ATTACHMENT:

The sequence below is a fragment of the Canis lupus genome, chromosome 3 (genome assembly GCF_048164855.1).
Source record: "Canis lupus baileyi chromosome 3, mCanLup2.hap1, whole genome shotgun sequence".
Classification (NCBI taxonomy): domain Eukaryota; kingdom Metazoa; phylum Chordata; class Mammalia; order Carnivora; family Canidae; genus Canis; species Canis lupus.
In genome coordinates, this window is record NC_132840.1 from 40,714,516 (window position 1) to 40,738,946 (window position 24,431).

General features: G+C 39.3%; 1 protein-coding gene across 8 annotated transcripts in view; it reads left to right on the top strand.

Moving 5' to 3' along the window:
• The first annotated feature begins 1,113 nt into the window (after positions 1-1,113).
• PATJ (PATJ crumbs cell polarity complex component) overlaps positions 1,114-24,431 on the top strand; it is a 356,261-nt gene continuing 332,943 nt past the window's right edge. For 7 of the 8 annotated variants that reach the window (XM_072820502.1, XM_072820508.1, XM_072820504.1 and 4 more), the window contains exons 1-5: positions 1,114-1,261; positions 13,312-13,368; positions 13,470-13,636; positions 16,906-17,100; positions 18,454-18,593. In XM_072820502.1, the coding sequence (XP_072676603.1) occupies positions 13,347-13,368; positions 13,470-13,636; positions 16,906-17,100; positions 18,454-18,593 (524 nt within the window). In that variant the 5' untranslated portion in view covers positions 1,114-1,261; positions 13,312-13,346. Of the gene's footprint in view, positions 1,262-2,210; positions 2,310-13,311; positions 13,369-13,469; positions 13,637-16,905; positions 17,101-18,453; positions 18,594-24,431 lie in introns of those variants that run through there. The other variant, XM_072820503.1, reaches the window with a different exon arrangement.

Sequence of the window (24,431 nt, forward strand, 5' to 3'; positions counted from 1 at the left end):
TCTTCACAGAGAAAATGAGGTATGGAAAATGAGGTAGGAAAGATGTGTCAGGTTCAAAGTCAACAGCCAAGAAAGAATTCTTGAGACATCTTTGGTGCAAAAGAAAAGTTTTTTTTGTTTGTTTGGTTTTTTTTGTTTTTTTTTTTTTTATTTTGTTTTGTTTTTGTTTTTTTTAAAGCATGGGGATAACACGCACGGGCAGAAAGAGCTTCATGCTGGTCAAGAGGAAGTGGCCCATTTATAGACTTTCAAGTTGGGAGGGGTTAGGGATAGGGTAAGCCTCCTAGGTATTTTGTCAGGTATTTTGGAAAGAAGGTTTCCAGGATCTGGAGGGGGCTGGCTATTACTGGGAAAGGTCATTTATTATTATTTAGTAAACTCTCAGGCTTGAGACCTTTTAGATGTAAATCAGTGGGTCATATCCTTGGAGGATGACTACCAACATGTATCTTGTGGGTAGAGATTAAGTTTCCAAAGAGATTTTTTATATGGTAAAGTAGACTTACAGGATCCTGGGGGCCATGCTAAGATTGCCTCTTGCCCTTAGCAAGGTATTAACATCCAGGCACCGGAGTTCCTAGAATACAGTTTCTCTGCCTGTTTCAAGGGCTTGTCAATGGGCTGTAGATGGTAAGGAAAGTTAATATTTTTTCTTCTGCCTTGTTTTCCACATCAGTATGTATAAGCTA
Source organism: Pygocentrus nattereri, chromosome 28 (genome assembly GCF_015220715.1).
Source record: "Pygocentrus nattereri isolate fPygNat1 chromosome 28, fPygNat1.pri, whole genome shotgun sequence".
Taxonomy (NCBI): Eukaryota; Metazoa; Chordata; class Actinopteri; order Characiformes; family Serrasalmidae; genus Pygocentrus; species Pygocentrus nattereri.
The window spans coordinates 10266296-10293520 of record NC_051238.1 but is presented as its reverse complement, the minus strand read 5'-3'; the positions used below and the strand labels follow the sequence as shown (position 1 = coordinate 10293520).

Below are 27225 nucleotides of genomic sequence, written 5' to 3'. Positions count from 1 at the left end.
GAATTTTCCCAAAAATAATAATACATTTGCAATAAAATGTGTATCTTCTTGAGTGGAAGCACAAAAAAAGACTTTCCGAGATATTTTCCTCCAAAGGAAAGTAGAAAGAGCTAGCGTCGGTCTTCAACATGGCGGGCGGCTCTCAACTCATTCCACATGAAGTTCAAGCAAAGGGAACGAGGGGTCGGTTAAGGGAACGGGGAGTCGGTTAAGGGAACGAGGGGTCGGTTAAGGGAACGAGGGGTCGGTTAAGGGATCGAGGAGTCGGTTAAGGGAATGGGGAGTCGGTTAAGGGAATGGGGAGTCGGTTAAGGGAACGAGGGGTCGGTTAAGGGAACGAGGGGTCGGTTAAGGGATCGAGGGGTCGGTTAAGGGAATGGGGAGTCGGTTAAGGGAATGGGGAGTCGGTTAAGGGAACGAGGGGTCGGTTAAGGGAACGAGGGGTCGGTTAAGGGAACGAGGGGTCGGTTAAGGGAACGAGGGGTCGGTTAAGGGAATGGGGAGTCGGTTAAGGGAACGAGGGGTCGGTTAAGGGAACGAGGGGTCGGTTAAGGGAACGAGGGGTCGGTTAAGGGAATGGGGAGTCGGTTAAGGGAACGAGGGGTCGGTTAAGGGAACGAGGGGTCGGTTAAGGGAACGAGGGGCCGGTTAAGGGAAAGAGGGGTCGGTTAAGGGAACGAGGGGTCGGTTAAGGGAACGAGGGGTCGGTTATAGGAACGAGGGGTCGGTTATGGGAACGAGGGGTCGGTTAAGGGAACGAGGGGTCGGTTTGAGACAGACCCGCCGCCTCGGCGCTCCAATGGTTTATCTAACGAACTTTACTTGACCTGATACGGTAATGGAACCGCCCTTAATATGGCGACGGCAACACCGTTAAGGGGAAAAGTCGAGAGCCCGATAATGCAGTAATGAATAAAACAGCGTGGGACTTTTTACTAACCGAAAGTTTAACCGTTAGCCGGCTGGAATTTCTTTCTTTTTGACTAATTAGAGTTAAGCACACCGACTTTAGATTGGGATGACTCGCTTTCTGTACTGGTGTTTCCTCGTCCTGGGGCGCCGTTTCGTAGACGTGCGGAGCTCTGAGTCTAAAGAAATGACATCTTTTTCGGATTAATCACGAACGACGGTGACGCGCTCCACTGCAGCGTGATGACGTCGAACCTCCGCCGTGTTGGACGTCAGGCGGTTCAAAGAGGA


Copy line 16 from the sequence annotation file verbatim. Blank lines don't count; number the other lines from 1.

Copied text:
GAATTTTCCCAAAAATAATAATACATTTGCAATAAAATGTGTATCTTCTTGAGTGGAAGCACAAAAAAAGACTTTCCGAGATATTTTCCTCCAAAGGAAAGTAGAAAGAGCTAGCGTCGGTCTTCAACATGGCGGGCGGCTCTCAACTCATTCCACATGAAGTTCAAGCAAAGGGAACGAGGGGTCGGTTAAGGGAACGGGGAGTCGGTTAAGGGAACGAGGGGTCGGTTAAGGGAACGAGGGGTCGGTTAAGGGATCGAGGAGTCGGTTAAGGGAATGGGGAGTCGGTTAAGGGAATGGGGAGTCGGTTAAGGGAACGAGGGGTCGGTTAAGGGAACGAGGGGTCGGTTAAGGGATCGAGGGGTCGGTTAAGGGAATGGGGAGTCGGTTAAGGGAATGGGGAGTCGGTTAAGGGAACGAGGGGTCGGTTAAGGGAACGAGGGGTCGGTTAAGGGAACGAGGGGTCGGTTAAGGGAACGAGGGGTCGGTTAAGGGAATGGGGAGTCGGTTAAGGGAACGAGGGGTCGGTTAAGGGAACGAGGGGTCGGTTAAGGGAACGAGGGGTCGGTTAAGGGAATGGGGAGTCGGTTAAGGGAACGAGGGGTCGGTTAAGGGAACGAGGGGTCGGTTAAGGGAACGAGGGGCCGGTTAAGGGAAAGAGGGGTCGGTTAAGGGAACGAGGGGTCGGTTAAGGGAACGAGGGGTCGGTTATAGGAACGAGGGGTCGGTTATGGGAACGAGGGGTCGGTTAAGGGAACGAGGGGTCGGTTTGAGACAGACCCGCCGCCTCGGCGCTCCAATGGTTTATCTAACGAACTTTACTTGACCTGATACGGTAATGGAACCGCCCTTAATATGGCGACGGCAACACCGTTAAGGGGAAAAGTCGAGAGCCCGATAATGCAGTAATGAATAAAACAGCGTGGGACTTTTTACTAACCGAAAGTTTAACCGTTAGCCGGCTGGAATTTCTTTCTTTTTGACTAATTAGAGTTAAGCACACCGACTTTAGATTGGGATGACTCGCTTTCTGTACTGGTGTTTCCTCGTCCTGGGGCGCCGTTTCGTAGACGTGCGGAGCTCTGAGTCTAAAGAAATGACATCTTTTTCGGATTAATCACGAACGACGGTGACGCGCTCCACTGCAGCGTGATGACGTCGAACCTCCGCCGTGTTGGACGTCAGGCGGTTCAAAGAGGA